Outlays were up $127 billion over FY 2017. Interest was the fastest growing portion of the budget, increasing nearly 24 percent since last year. Other areas of spending growing significantly were Social Security (4.5 percent) and defense (5.6 percent). Defense spending grew by a more rapid rate than recent years due to this year's budget agreement that increased the defense spending cap substantially...

Recent legislation is responsible for the deficit increase. CBO estimated that the tax law would cost $164 billion in FY 2018, which would account for more than the entire deficit increase. The spending deal (the Bipartisan Budget Act of 2018) was estimated to cost $68 billion, which would account for about 60 percent of the increase. Other deficit increasing legislation in FY 2018 added $32 billion to the 2018 deficit. These estimates suggest that if none of these laws were enacted, the deficit would have declined to about $515 billion this year. The tax bill and the spending deal are expected to cost more next fiscal year ($228 billion and $185 billion, respectively) as the deficit is expected to reach nearly $1 trillion.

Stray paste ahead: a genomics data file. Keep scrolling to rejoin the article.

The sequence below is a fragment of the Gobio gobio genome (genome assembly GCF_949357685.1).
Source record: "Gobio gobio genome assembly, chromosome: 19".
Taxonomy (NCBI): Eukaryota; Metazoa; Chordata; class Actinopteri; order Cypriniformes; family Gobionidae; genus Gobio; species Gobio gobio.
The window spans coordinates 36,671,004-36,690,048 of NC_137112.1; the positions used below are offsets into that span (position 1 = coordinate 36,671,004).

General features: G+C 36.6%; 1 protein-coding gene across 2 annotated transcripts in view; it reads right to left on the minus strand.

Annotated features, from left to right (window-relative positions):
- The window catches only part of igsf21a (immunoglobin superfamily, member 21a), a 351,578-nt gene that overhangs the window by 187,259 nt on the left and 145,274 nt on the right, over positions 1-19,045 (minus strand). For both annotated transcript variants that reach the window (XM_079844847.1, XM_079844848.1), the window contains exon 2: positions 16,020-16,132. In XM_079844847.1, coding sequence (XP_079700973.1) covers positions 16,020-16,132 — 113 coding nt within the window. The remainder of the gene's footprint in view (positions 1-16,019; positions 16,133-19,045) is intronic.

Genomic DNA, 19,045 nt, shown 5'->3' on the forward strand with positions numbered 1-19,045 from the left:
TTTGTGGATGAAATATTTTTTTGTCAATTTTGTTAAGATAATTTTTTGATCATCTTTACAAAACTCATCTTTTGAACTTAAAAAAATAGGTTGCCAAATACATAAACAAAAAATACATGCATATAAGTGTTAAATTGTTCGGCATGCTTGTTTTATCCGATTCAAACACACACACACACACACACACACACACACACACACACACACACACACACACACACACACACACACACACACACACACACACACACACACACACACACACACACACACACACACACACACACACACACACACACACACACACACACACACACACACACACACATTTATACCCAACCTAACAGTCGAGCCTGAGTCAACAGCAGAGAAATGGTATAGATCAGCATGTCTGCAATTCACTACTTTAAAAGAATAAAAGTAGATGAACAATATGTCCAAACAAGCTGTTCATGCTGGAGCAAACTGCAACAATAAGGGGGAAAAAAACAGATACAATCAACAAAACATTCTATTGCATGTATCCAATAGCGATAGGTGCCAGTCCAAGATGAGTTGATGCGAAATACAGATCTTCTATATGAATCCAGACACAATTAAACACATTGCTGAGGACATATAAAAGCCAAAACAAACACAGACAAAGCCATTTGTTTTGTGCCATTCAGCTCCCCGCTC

For Fox ache - is there no adult anywhere in Washington who is willing to address this problem.  It seem to me these numbers have hardly been mentioned in the news, because everyone is so busy reporting on Kavanaugh hearings and hurricane damage and the Khashoggi murder and the midterm forecasts.  And the baseball playoffs.  And... squirrel !!!

Embedded image from the second link.

Leaf chromatography